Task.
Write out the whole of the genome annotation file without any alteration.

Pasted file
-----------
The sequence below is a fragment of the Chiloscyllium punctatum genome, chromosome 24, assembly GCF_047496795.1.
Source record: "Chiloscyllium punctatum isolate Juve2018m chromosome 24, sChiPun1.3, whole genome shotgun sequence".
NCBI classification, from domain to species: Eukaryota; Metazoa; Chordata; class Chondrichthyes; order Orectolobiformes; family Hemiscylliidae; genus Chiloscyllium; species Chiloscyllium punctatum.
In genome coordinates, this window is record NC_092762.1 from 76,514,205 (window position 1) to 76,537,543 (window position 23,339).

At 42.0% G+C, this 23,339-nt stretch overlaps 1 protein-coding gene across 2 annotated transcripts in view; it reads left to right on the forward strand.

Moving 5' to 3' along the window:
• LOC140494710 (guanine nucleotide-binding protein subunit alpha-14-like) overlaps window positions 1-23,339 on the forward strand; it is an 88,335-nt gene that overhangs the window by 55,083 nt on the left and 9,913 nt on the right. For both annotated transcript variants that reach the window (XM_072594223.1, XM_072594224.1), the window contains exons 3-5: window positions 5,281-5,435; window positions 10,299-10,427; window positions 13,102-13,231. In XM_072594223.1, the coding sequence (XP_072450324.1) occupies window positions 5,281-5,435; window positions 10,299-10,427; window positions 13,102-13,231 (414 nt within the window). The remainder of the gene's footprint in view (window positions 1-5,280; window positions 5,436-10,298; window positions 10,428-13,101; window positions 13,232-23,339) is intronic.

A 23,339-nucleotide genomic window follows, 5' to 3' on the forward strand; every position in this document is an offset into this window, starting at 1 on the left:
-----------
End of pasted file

The sequence below is a fragment of the Chiloscyllium punctatum genome, chromosome 24, assembly GCF_047496795.1.
Source record: "Chiloscyllium punctatum isolate Juve2018m chromosome 24, sChiPun1.3, whole genome shotgun sequence".
NCBI classification, from domain to species: Eukaryota; Metazoa; Chordata; class Chondrichthyes; order Orectolobiformes; family Hemiscylliidae; genus Chiloscyllium; species Chiloscyllium punctatum.
In genome coordinates, this window is record NC_092762.1 from 76,514,205 (window position 1) to 76,537,543 (window position 23,339).

At 42.0% G+C, this 23,339-nt stretch overlaps 1 protein-coding gene across 2 annotated transcripts in view; it reads left to right on the forward strand.

Moving 5' to 3' along the window:
• LOC140494710 (guanine nucleotide-binding protein subunit alpha-14-like) overlaps window positions 1-23,339 on the forward strand; it is an 88,335-nt gene that overhangs the window by 55,083 nt on the left and 9,913 nt on the right. For both annotated transcript variants that reach the window (XM_072594223.1, XM_072594224.1), the window contains exons 3-5: window positions 5,281-5,435; window positions 10,299-10,427; window positions 13,102-13,231. In XM_072594223.1, the coding sequence (XP_072450324.1) occupies window positions 5,281-5,435; window positions 10,299-10,427; window positions 13,102-13,231 (414 nt within the window). The remainder of the gene's footprint in view (window positions 1-5,280; window positions 5,436-10,298; window positions 10,428-13,101; window positions 13,232-23,339) is intronic.

A 23,339-nucleotide genomic window follows, 5' to 3' on the forward strand; every position in this document is an offset into this window, starting at 1 on the left: